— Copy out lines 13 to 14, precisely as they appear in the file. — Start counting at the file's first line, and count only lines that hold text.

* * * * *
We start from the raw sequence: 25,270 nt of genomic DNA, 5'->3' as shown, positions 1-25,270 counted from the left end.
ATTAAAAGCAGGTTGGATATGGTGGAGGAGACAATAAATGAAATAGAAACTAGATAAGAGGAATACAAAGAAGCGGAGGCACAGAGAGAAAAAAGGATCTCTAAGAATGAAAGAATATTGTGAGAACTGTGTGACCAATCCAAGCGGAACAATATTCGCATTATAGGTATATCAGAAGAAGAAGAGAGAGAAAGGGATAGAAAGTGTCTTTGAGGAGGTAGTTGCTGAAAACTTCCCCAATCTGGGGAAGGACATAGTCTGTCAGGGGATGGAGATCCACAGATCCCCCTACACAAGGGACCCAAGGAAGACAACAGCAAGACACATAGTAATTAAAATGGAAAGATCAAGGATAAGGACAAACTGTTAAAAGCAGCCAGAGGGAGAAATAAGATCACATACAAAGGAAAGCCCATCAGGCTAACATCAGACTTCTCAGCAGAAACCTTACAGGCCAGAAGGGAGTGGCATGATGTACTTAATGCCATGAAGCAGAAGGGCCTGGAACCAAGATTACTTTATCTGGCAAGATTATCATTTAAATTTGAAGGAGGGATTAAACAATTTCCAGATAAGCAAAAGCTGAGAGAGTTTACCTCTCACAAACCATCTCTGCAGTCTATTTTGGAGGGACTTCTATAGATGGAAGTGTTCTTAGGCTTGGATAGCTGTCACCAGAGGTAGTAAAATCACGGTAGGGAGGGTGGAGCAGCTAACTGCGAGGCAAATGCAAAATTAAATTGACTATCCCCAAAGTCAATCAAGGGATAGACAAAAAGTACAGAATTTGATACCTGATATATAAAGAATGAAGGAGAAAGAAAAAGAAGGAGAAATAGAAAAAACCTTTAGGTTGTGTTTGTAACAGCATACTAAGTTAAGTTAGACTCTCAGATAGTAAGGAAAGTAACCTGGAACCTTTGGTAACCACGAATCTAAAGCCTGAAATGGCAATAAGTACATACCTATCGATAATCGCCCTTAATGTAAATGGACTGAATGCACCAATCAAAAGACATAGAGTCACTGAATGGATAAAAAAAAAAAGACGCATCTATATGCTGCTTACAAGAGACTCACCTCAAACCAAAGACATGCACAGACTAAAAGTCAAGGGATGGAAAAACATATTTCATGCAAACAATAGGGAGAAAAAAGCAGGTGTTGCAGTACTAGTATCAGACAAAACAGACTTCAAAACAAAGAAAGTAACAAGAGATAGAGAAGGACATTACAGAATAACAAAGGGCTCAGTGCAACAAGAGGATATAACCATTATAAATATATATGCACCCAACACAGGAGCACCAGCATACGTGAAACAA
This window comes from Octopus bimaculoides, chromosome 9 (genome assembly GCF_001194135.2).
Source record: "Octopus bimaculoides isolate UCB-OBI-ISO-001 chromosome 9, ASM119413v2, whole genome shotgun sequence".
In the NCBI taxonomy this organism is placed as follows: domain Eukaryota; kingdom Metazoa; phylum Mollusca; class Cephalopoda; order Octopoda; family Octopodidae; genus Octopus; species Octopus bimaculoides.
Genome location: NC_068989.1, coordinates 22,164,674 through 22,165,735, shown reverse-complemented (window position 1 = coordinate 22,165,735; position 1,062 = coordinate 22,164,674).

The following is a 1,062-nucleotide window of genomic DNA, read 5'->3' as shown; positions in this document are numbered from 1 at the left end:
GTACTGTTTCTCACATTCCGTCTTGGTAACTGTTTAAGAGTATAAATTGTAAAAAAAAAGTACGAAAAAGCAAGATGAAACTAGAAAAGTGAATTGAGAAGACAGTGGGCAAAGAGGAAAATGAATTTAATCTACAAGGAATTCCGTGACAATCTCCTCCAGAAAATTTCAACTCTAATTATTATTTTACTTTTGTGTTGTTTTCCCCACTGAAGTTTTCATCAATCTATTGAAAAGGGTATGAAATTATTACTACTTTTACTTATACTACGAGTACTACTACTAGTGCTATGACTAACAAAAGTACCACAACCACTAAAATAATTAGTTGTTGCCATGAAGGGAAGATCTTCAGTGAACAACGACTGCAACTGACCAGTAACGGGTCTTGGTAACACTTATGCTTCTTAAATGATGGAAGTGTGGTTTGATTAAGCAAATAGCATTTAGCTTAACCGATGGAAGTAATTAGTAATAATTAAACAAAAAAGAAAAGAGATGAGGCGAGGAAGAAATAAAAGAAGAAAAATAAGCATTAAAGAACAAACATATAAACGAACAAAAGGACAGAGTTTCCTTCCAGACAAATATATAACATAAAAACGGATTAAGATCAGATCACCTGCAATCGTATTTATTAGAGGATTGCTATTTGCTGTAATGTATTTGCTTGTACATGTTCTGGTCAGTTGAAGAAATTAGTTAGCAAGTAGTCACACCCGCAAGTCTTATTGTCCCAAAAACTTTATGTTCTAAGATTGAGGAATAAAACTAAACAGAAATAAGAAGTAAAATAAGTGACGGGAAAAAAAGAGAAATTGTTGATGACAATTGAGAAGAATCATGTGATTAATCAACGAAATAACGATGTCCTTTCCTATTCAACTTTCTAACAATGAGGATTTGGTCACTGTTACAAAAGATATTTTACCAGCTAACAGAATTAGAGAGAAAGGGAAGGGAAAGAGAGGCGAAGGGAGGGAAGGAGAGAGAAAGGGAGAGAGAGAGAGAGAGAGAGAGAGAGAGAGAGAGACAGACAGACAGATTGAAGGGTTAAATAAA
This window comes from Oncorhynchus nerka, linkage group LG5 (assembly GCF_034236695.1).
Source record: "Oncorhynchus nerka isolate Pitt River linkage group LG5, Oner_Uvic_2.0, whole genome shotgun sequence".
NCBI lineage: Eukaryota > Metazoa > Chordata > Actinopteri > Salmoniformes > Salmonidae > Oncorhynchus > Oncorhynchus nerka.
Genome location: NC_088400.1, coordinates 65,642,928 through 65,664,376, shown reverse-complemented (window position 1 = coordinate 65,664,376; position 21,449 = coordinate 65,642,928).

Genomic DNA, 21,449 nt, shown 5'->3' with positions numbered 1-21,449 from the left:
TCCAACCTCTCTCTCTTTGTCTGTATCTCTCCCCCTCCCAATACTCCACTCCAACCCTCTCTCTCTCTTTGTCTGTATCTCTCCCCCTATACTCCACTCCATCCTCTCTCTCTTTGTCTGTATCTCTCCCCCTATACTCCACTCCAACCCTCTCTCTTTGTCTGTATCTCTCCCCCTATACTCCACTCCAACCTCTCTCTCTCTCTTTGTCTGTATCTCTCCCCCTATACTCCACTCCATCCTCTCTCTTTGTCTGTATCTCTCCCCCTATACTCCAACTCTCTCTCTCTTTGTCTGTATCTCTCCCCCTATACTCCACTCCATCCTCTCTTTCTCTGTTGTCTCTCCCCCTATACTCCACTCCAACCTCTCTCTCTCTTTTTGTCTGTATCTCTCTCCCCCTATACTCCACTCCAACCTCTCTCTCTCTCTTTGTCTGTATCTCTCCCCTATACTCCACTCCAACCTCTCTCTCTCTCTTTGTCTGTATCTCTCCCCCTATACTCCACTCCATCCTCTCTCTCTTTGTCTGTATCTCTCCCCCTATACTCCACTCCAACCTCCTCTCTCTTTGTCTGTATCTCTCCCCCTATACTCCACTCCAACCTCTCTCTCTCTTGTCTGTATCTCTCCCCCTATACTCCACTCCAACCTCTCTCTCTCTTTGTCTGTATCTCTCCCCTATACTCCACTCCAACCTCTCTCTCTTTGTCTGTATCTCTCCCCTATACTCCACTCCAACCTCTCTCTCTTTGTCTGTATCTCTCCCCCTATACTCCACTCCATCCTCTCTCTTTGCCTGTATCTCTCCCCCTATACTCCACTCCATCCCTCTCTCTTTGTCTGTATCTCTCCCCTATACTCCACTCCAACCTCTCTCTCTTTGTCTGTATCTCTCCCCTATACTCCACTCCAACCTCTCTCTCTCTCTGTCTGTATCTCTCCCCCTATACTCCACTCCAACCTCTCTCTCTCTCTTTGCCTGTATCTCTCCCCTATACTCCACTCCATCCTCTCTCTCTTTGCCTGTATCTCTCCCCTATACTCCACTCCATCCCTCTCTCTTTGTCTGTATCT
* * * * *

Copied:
Genomic DNA, 21,449 nt, shown 5'->3' with positions numbered 1-21,449 from the left:
TCCAACCTCTCTCTCTTTGTCTGTATCTCTCCCCCTCCCAATACTCCACTCCAACCCTCTCTCTCTCTTTGTCTGTATCTCTCCCCCTATACTCCACTCCATCCTCTCTCTCTTTGTCTGTATCTCTCCCCCTATACTCCACTCCAACCCTCTCTCTTTGTCTGTATCTCTCCCCCTATACTCCACTCCAACCTCTCTCTCTCTCTTTGTCTGTATCTCTCCCCCTATACTCCACTCCATCCTCTCTCTTTGTCTGTATCTCTCCCCCTATACTCCAACTCTCTCTCTCTTTGTCTGTATCTCTCCCCCTATACTCCACTCCATCCTCTCTTTCTCTGTTGTCTCTCCCCCTATACTCCACTCCAACCTCTCTCTCTCTTTTTGTCTGTATCTCTCTCCCCCTATACTCCACTCCAACCTCTCTCTCTCTCTTTGTCTGTATCTCTCCCCTATACTCCACTCCAACCTCTCTCTCTCTCTTTGTCTGTATCTCTCCCCCTATACTCCACTCCATCCTCTCTCTCTTTGTCTGTATCTCTCCCCCTATACTCCACTCCAACCTCCTCTCTCTTTGTCTGTATCTCTCCCCCTATACTCCACTCCAACCTCTCTCTCTCTTGTCTGTATCTCTCCCCCTATACTCCACTCCAACCTCTCTCTCTCTTTGTCTGTATCTCTCCCCTATACTCCACTCCAACCTCTCTCTCTTTGTCTGTATCTCTCCCCTATACTCCACTCCAACCTCTCTCTCTTTGTCTGTATCTCTCCCCCTATACTCCACTCCATCCTCTCTCTTTGCCTGTATCTCTCCCCCTATACTCCACTCCATCCCTCTCTCTTTGTCTGTATCTCTCCCCTATACTCCACTCCAACCTCTCTCTCTTTGTCTGTATCTCTCCCCTATACTCCACTCCAACCTCTCTCTCTCTCTGTCTGTATCTCTCCCCCTATACTCCACTCCAACCTCTCTCTCTCTCTTTGCCTGTATCTCTCCCCTATACTCCACTCCATCCTCTCTCTCTTTGCCTGTATCTCTCCCCTATACTCCACTCCATCCCTCTCTCTTTGTCTGTATCT